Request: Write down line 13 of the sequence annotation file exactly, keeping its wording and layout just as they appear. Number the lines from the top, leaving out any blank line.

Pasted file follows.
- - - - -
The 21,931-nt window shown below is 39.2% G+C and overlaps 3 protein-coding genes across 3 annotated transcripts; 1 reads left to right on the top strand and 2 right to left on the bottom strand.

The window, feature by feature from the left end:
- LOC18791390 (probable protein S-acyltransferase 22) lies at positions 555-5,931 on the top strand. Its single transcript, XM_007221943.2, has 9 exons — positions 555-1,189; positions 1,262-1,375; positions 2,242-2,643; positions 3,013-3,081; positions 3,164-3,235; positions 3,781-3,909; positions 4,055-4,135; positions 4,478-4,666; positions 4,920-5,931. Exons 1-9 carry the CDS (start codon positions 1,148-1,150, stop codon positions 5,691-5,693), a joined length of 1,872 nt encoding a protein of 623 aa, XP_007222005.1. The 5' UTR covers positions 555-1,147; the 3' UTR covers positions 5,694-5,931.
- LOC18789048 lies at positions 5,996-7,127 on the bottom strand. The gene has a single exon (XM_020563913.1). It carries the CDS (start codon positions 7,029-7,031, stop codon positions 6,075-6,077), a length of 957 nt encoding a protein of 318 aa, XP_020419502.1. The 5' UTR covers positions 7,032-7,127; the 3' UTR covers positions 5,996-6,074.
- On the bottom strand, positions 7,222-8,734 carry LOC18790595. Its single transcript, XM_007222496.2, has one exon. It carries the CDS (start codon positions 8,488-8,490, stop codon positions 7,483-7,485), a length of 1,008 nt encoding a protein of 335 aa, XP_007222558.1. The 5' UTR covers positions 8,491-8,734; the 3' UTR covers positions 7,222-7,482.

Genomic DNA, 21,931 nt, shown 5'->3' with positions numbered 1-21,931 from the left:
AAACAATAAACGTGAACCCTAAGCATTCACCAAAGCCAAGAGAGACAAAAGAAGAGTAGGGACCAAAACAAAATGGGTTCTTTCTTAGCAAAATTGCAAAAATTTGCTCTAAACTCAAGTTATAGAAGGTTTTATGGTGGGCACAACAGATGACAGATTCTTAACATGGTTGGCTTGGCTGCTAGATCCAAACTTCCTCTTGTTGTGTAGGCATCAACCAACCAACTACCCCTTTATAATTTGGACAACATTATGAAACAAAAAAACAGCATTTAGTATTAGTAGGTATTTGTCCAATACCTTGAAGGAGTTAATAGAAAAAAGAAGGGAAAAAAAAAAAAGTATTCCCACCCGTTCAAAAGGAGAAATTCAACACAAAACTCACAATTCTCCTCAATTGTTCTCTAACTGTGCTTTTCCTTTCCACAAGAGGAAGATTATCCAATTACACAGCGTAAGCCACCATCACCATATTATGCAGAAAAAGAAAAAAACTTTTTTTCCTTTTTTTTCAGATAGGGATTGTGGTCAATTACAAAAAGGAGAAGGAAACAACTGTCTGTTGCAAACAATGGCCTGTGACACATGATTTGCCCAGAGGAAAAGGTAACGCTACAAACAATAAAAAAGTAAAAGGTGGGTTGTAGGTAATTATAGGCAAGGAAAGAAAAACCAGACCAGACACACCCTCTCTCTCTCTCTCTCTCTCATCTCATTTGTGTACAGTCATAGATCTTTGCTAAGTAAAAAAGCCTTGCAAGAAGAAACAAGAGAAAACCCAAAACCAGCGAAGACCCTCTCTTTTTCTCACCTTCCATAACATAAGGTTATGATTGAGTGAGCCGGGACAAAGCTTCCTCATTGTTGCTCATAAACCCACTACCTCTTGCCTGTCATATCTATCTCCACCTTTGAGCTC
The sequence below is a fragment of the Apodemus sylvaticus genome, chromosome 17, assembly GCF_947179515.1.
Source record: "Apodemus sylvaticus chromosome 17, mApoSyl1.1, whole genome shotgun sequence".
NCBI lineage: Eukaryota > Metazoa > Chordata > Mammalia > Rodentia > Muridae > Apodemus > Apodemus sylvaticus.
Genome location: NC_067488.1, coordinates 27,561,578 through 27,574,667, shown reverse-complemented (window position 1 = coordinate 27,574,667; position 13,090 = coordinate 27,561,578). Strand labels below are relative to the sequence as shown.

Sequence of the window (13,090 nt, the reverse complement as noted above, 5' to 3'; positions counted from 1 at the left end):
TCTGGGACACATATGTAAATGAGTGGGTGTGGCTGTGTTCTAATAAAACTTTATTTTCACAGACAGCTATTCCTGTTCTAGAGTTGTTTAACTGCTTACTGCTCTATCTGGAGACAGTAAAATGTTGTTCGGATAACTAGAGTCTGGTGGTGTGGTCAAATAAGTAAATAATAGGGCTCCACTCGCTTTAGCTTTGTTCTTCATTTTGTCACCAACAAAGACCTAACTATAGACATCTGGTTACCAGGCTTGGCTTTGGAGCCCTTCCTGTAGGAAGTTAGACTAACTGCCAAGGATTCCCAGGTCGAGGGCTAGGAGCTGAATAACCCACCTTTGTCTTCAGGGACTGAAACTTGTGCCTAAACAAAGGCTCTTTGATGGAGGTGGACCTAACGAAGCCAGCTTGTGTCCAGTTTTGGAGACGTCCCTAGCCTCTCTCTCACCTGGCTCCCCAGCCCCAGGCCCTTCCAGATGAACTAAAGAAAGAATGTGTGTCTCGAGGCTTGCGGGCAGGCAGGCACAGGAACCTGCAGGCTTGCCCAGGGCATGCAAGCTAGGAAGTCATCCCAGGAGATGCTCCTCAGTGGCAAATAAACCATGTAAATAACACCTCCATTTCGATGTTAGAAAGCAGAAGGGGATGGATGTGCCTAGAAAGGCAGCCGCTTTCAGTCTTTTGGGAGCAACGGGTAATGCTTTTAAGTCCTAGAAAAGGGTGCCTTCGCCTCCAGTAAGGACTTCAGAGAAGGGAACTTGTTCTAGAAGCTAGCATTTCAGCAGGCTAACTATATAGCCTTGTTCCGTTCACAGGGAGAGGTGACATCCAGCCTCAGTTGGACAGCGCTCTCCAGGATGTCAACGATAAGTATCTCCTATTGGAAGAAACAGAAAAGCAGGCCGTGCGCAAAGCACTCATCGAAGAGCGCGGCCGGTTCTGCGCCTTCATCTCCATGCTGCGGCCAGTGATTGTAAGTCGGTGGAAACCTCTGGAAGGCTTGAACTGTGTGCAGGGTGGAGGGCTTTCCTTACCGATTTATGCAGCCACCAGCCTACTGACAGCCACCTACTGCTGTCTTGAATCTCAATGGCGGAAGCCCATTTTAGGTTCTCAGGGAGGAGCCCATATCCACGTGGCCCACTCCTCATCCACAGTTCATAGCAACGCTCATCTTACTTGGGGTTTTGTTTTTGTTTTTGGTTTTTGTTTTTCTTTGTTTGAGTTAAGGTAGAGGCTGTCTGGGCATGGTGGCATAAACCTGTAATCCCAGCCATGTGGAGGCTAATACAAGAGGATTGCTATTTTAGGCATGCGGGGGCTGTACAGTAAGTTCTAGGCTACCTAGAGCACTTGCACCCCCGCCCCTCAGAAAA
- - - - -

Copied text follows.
TCTGGGACACATATGTAAATGAGTGGGTGTGGCTGTGTTCTAATAAAACTTTATTTTCACAGACAGCTATTCCTGTTCTAGAGTTGTTTAACTGCTTACTGCTCTATCTGGAGACAGTAAAATGTTGTTCGGATAACTAGAGTCTGGTGGTGTGGTCAAATAAGTAAATAATAGGGCTCCACTCGCTTTAGCTTTGTTCTTCATTTTGTCACCAACAAAGACCTAACTATAGACATCTGGTTACCAGGCTTGGCTTTGGAGCCCTTCCTGTAGGAAGTTAGACTAACTGCCAAGGATTCCCAGGTCGAGGGCTAGGAGCTGAATAACCCACCTTTGTCTTCAGGGACTGAAACTTGTGCCTAAACAAAGGCTCTTTGATGGAGGTGGACCTAACGAAGCCAGCTTGTGTCCAGTTTTGGAGACGTCCCTAGCCTCTCTCTCACCTGGCTCCCCAGCCCCAGGCCCTTCCAGATGAACTAAAGAAAGAATGTGTGTCTCGAGGCTTGCGGGCAGGCAGGCACAGGAACCTGCAGGCTTGCCCAGGGCATGCAAGCTAGGAAGTCATCCCAGGAGATGCTCCTCAGTGGCAAATAAACCATGTAAATAACACCTCCATTTCGATGTTAGAAAGCAGAAGGGGATGGATGTGCCTAGAAAGGCAGCCGCTTTCAGTCTTTTGGGAGCAACGGGTAATGCTTTTAAGTCCTAGAAAAGGGTGCCTTCGCCTCCAGTAAGGACTTCAGAGAAGGGAACTTGTTCTAGAAGCTAGCATTTCAGCAGGCTAACTATATAGCCTTGTTCCGTTCACAGGGAGAGGTGACATCCAGCCTCAGTTGGACAGCGCTCTCCAGGATGTCAACGATAAGTATCTCCTATTGGAAGAAACAGAAAAGCAGGCCGTGCGCAAAGCACTCATCGAAGAGCGCGGCCGGTTCTGCGCCTTCATCTCCATGCTGCGGCCAGTGATTGTAAGTCGGTGGAAACCTCTGGAAGGCTTGAACTGTGTGCAGGGTGGAGGGCTTTCCTTACCGATTTATGCAGCCACCAGCCTACTGACAGCCACCTACTGCTGTCTTGAATCTCAATGGCGGAAGCCCATTTTAGGTTCTCAGGGAGGAGCCCATATCCACGTGGCCCACTCCTCATCCACAGTTCATAGCAACGCTCATCTTACTTGGGGTTTTGTTTTTGTTTTTGGTTTTTGTTTTTCTTTGTTTGAGTTAAGGTAGAGGCTGTCTGGGCATGGTGGCATAAACCTGTAATCCCAGCCATGTGGAGGCTAATACAAGAGGATTGCTATTTTAGGCATGCGGGGGCTGTACAGTAAGTTCTAGGCTACCTAGAGCACTTGCACCCCCGCCCCTCAGAAAA